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Old March 27th, 2004, 06:04 PM   #66
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Mathew,

You seem to be missing my point.

Using the music in wedding videos is illegal.

The attorneys are on staff at RIAA/BMI/ASCAP and they get paid the same whether they are litigating or not. (Believe me, corporate lawyers are paid a lot of money whether or not they are litigating)

These corporations WILL hunt down churches, old folks homes, ma and pa video production houses and anyone who BLATANTLY flaunts their illegal activities. (My wife has had to represent such folks for thinking "We are just a tiny operation, who cares what we are doing.)

Its one of the reasons I would never advocate breaking the law on-line. I think it's a bad idea.

Can you get away with it? Sure you can. I am sure there are people on this board who get away with it twenty times a day, every day of the week. I am just speaking from personal knowledge here, I KNOW of small time "infringers" who have been sued.

It's not about how much money the particular infringement costs them... it's about letting someone get away with it... its about setting precedent. Failure to enforce rights can lead to loss of rights. But I'll let Paul explain the details.
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Old March 27th, 2004, 06:34 PM   #67
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"Using the music in wedding videos is illegal."

No. You hear that sort of thing a lot around around here, but it isn't a demonstrated fact. It has never been established in court and industry representatives say exactly the opposite.

If you read the thread you will find that a rep at the Harry Fox agency is of the opinion that for private use it is perfectly legal. The folks at the Harry Fox Agency should know. They hang their hat on the provisions of the Audio Home Recording Act of 1992. It is possible that their view might not stand up in court but it is not by any means clear cut.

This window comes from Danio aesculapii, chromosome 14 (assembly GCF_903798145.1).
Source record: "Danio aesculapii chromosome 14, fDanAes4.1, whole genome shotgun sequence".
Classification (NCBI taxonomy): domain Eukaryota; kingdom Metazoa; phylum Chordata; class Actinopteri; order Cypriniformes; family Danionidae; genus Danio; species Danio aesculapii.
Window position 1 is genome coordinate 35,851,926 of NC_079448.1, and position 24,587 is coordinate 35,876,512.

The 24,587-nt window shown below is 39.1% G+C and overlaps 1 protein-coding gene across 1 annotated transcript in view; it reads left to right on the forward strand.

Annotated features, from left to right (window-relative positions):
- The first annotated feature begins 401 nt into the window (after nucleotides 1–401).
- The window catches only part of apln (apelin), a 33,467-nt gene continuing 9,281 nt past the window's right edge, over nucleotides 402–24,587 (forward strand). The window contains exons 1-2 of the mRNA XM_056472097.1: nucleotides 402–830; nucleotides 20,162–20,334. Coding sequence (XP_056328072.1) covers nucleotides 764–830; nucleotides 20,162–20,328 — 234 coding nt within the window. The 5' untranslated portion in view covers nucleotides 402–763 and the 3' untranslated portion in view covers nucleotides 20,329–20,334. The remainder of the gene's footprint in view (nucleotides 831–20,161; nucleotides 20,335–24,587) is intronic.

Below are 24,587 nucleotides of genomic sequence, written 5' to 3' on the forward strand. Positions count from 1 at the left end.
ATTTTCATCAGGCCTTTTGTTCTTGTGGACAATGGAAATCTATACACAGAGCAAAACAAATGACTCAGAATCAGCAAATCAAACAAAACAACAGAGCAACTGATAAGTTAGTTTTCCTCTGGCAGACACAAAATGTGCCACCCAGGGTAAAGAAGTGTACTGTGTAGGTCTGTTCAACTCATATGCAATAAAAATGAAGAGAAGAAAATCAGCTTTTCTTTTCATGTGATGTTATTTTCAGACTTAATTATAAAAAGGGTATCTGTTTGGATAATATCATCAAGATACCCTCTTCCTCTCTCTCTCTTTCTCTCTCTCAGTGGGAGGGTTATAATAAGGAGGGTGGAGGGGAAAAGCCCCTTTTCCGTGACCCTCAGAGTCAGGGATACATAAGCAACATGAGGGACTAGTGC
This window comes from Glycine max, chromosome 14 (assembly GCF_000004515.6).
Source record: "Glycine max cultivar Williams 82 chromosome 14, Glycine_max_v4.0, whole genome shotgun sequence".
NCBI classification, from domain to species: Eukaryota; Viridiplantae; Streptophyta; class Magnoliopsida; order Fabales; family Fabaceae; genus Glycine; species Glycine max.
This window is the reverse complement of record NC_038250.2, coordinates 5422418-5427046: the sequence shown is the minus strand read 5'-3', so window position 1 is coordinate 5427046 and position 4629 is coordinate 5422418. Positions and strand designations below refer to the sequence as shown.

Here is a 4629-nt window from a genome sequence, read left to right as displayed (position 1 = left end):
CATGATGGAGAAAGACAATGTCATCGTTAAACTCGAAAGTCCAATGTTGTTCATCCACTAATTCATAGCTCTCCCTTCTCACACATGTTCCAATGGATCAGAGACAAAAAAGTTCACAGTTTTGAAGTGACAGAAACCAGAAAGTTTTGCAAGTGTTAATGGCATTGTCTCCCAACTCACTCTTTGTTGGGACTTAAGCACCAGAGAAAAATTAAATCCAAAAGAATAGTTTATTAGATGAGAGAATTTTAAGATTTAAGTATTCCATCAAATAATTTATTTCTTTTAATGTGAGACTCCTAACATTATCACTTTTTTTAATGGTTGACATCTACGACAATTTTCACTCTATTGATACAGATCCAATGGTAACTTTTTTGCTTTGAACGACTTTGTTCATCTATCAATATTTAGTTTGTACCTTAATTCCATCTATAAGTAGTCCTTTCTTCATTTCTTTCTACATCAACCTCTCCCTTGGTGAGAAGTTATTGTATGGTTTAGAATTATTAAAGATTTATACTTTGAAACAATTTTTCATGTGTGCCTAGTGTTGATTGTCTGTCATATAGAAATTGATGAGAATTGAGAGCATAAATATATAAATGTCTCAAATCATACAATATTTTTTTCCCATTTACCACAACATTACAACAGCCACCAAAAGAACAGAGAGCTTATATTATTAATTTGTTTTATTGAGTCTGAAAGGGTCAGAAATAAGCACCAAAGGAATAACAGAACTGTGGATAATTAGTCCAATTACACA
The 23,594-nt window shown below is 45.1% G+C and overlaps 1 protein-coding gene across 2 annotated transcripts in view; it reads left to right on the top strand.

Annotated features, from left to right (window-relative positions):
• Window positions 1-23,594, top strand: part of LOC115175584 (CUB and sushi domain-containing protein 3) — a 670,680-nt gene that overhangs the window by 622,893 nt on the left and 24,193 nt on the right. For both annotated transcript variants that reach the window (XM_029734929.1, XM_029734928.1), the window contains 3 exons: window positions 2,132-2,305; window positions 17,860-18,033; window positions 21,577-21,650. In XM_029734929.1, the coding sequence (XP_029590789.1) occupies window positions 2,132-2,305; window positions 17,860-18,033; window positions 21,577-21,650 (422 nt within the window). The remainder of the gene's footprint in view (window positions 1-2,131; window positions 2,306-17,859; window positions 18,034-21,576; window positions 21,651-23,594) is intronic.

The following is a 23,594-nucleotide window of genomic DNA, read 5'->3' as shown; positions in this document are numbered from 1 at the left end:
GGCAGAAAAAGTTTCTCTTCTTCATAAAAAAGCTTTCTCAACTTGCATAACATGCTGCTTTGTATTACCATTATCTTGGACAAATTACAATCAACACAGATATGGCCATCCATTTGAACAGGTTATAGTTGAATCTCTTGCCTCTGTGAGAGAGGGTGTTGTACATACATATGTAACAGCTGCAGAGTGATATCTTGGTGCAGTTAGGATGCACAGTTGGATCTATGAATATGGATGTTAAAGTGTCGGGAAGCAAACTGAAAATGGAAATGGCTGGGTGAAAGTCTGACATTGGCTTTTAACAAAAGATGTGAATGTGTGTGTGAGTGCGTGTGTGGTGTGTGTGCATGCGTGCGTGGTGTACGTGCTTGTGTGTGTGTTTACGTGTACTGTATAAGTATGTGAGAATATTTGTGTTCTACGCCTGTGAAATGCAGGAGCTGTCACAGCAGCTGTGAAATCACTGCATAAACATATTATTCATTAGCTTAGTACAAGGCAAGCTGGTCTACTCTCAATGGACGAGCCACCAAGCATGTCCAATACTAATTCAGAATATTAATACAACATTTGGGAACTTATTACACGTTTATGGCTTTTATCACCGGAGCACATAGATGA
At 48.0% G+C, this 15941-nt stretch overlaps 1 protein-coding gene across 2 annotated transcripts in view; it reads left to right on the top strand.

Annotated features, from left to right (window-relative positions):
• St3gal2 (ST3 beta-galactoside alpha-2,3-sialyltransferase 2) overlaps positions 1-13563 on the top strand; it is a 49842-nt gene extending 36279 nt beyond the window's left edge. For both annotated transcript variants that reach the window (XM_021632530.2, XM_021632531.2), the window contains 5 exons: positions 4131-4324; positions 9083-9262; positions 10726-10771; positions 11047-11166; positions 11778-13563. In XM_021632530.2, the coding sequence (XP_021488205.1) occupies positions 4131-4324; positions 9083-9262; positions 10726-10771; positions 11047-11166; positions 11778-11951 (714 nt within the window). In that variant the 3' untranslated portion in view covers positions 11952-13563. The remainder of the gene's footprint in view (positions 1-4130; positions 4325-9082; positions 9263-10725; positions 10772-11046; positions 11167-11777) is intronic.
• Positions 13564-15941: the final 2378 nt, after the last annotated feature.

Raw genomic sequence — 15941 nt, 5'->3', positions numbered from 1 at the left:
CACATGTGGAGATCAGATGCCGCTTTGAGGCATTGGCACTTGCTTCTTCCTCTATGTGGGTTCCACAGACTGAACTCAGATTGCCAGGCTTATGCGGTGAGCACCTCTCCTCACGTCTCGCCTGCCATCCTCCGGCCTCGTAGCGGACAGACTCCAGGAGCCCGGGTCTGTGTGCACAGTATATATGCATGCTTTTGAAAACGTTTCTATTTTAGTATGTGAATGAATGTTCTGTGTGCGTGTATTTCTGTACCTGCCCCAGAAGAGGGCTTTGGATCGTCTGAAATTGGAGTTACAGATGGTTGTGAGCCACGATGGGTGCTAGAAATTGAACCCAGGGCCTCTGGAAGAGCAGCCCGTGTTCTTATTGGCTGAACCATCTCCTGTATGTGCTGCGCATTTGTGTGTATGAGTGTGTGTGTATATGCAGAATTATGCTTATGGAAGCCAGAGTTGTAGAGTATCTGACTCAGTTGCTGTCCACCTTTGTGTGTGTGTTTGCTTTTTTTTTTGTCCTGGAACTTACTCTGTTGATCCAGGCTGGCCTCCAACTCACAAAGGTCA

Sure, corporations are perfectly capable of suing anybody for anything. We have seen real thuggishness on the part of the RIAA of late. The likelihood of any given record company finding a copy of a wedding video and deciding it was worth their while to test in court whether the AHRA applies or not is definately not zero but I would hestitate to attempt to assign a probabilty to it too much higher than that.

I also question the suggestion that wedding videographers are "getting away with it" when it has not been established that what they are doing is in any way illegal.
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Old March 27th, 2004, 07:02 PM   #68
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Nothing new is being added here, as far as relevant content, and members are getting personal in their arguments, this thread is closed. If anyone needs an explanation for this consult the DV Info FAQ or email me, Chris Hurd or Ken Tanaka.